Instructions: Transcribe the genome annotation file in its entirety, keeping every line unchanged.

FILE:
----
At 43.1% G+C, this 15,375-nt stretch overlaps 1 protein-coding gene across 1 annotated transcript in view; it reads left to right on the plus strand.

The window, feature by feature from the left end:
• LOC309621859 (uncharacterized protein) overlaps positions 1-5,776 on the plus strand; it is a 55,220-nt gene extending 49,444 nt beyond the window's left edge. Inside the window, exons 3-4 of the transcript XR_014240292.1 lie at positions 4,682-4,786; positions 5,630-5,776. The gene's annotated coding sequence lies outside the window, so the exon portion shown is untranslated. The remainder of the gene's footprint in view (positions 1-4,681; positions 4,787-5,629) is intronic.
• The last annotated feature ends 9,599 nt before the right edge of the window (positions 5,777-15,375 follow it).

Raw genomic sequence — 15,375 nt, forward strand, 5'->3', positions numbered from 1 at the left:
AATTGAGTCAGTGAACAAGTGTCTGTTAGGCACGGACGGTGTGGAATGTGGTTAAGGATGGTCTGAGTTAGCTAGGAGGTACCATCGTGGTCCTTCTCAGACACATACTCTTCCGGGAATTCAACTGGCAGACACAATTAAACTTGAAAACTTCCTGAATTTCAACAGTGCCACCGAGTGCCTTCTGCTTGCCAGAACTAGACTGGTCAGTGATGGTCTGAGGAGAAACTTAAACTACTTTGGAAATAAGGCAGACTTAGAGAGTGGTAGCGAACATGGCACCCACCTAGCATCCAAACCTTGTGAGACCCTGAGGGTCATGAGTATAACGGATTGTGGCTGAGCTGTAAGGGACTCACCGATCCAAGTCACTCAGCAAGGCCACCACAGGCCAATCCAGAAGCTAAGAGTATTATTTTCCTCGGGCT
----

At 43.1% G+C, this 15,375-nt stretch overlaps 1 protein-coding gene across 1 annotated transcript in view; it reads left to right on the plus strand.

The window, feature by feature from the left end:
• LOC309621859 (uncharacterized protein) overlaps positions 1-5,776 on the plus strand; it is a 55,220-nt gene extending 49,444 nt beyond the window's left edge. Inside the window, exons 3-4 of the transcript XR_014240292.1 lie at positions 4,682-4,786; positions 5,630-5,776. The gene's annotated coding sequence lies outside the window, so the exon portion shown is untranslated. The remainder of the gene's footprint in view (positions 1-4,681; positions 4,787-5,629) is intronic.
• The last annotated feature ends 9,599 nt before the right edge of the window (positions 5,777-15,375 follow it).

Raw genomic sequence — 15,375 nt, forward strand, 5'->3', positions numbered from 1 at the left:
AATTGAGTCAGTGAACAAGTGTCTGTTAGGCACGGACGGTGTGGAATGTGGTTAAGGATGGTCTGAGTTAGCTAGGAGGTACCATCGTGGTCCTTCTCAGACACATACTCTTCCGGGAATTCAACTGGCAGACACAATTAAACTTGAAAACTTCCTGAATTTCAACAGTGCCACCGAGTGCCTTCTGCTTGCCAGAACTAGACTGGTCAGTGATGGTCTGAGGAGAAACTTAAACTACTTTGGAAATAAGGCAGACTTAGAGAGTGGTAGCGAACATGGCACCCACCTAGCATCCAAACCTTGTGAGACCCTGAGGGTCATGAGTATAACGGATTGTGGCTGAGCTGTAAGGGACTCACCGATCCAAGTCACTCAGCAAGGCCACCACAGGCCAATCCAGAAGCTAAGAGTATTATTTTCCTCGGGCT